You are invited to link in with others around the world in a 24-hour Vigil for World Invocation Day beginning in your own time zone 12 hours before the full moon and ending 12 hours after the full moon .

Together may we link with all who love humanity and the Earth to invoke the Light, Love and Power of Divinity and visualize these beneficent energies strengthening everything being done in the world to build right relations and goodwill. Our work in this Vigil is to stand with all human beings who, at this time of transition, are actively working to create a more cooperative, compassionate and equitable world.

On World Invocation Day, 1952, Eleanor Roosevelt, a pioneering force in the passage of the Declaration of Human Rights at the United Nations, and wife of President Franklin D. Roosevelt, recorded a brief message which included the Great Invocation. The message was recorded by Mrs Roosevelt at the United Nations. We are living today in a troubled world. In many parts of the world people have a sense of discouragement as to whether they will ever solve their difficulties and it seems to me that those of us who feel that a spiritual leadership is necessary in the world are looking for ways in which to express what we feel. Someone sent me the other day an invocation, its called the Great Invocation, and it seems to me to express the aspirations held by many people throughout the world so I’m going to read it to you on this program.



Day of Vesak - 1 June 2015

“The Buddha's message of peace, compassion and love for all living beings tells us to open our hearts and embrace all members of our human family, especially those in need. These timeless teachings can help guide governments and the international community. They can inspire our efforts to address many of the broader challenges confronting our world."  (UN Secretary-General Ban Ki-moon)

Vesak", the Day of the Full Moon in the month of May, is the most sacred day to millions of Buddhists around the world. It was on the Day of Vesak two and a half millennia ago, in the year 623 B.C., that the Buddha was born. It was also on the Day of Vesak that the Buddha attained enlightenment, and it was on the Day of Vesak that the Buddha in his eightieth year passed away.

The General Assembly, by its resolution 54/115 of 1999, recognized internationally the Day of Vesak to acknowledge the contribution that Buddhism, one of the oldest religions in the world, has made for over two and a half millennia and continues to make to the spirituality of humanity. This day is commemorated annually at the UN Headquarters and other UN offices, in consultation with the relevant UN offices and with permanent missions, which also wish to be consulted.



Upcoming inauguration vent: celebrating the Fuji Declaration May 17 2015

By: The Fuji Declaration

The launch of The Fuji Declaration will be celebrated with three uplifting programs in Tokyo, Denmark and Mt. Fuji leading up to the formal inauguration ceremony on May 17th. The events will promote and celebrate the inauguration of The Fuji Declaration for a Divine Spark Activation.

The inaugural events will begin on May 15th at the invitational Tokyo Symposium: Commemorating the launch of The Fuji Declaration hosted by The Goi Peace Foundation at the United Nations University in Tokyo followed by an East West Celebration at sunrise on May 17th. The formal inauguration ceremony will take place at the Symphony of Peace Prayers 2015 between 10:15 am and 1:15 pm at the Fuji Sanctuary.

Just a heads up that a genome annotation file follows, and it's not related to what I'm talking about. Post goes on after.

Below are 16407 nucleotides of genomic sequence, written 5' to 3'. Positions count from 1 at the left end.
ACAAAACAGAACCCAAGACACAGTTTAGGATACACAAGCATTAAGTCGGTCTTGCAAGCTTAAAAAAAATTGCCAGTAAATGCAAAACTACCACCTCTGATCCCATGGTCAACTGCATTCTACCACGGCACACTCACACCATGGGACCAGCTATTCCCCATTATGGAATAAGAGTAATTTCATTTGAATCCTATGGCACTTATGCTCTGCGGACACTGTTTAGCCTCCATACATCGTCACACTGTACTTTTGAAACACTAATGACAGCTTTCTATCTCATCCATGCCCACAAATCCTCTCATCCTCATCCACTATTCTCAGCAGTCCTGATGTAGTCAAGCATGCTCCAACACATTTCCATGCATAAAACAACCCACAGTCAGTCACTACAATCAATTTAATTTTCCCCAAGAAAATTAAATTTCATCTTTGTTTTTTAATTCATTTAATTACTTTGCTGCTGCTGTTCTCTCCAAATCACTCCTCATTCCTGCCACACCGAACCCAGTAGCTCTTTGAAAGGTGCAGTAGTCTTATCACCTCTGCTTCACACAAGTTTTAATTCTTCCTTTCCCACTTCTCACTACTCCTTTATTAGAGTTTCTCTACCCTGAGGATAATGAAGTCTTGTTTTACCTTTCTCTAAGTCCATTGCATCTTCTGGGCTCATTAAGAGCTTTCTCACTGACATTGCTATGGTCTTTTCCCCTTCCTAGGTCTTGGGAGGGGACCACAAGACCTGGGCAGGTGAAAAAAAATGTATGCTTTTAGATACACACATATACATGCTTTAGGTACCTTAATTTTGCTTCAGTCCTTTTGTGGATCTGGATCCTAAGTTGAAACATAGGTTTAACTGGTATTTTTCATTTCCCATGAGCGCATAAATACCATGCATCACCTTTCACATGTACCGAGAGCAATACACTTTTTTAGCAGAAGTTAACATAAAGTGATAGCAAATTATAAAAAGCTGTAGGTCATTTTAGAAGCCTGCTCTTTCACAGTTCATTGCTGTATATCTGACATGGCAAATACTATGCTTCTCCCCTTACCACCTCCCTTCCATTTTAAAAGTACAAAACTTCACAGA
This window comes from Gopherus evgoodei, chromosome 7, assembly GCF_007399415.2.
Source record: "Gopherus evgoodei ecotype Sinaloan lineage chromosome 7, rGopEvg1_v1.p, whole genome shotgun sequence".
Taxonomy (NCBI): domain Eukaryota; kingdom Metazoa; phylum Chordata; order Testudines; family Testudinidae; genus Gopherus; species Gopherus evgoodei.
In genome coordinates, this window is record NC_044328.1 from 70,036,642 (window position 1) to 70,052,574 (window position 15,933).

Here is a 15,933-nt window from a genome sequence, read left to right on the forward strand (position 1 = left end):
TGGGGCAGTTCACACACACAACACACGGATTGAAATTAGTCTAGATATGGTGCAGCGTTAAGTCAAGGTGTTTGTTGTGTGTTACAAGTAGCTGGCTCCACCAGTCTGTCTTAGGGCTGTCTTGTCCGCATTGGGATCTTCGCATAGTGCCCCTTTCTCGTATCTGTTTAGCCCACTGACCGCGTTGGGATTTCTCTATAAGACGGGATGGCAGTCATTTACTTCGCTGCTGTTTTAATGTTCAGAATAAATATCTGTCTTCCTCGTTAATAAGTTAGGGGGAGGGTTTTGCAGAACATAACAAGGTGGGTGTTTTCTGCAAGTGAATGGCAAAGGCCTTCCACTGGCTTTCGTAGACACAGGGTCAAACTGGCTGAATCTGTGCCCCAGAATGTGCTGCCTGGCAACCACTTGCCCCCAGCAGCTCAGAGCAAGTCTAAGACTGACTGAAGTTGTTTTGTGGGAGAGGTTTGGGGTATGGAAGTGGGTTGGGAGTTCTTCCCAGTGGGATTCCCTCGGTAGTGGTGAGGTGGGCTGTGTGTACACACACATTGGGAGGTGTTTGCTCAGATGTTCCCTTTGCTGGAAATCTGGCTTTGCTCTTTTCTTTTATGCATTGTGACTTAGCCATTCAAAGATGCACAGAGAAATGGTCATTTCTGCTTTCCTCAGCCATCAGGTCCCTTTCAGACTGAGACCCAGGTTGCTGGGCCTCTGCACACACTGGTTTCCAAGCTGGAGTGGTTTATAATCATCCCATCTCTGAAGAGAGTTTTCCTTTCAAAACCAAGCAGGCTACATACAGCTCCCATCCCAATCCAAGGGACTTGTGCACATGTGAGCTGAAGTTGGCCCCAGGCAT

A call for a Divine Spark Activation will radiate from Mt Fuji out to the world supported by the collective field of global consciousness urging humanity to embrace a more harmonious, compassionate and sustainable era for all.



Culture and education


2nd European Youth Conference «Let’s Take Care of the Planet», May 20 -22 in Brussels

The 2nd European Youth Conference « Let’s Take Care of the Planet » will take place from May 20 to 22, 2015, in Brussels at the Committee of the Regions and the European Economic and Social Committee, gathering 80 youngsters representing thousands of youth from 14 European countries. The theme of the conference: Climate change. Sub-themes: Biodiversity and Natural Resources, Energy and Renewable Energies, Health and Well-being, International Climate Negotiations, Solidarity and Citizenship, Production and Consumption.

The conference in a few words: activities to raise awareness of socio-environmental and climatic issues, strengthen active European citizenship, encourage taking action… The youngsters will have reflection, make and give value to shared commitments, discover the functioning and diversity of Europe, its stakes, play a flash mob…



Alliance Data contributes $1 million toward My Possibilities’ visionary development of educational campus for adults with cognitive disabilities

Dallas, TX, USA, May 6  -  Alliance Data Systems Corporation, a leading global provider of data-driven marketing and loyalty solutions, announced a $1 million gift to Plano-based non-profit My Possibilities in support of the development of a first-of-its-kind, comprehensive educational campus for adults with cognitive disabilities.

My Possibilities is a pioneer in vocational instruction for adults with special needs who have aged out of the public school system. From the center’s 23,000 square-foot educational facility in Plano, Texas, My Possibilities provides social, vocational, and independent living skills training and a variety of enriching programs designed to stimulate the mental and creative abilities of the center’s students, called HIPsters (“Hugely Important People”).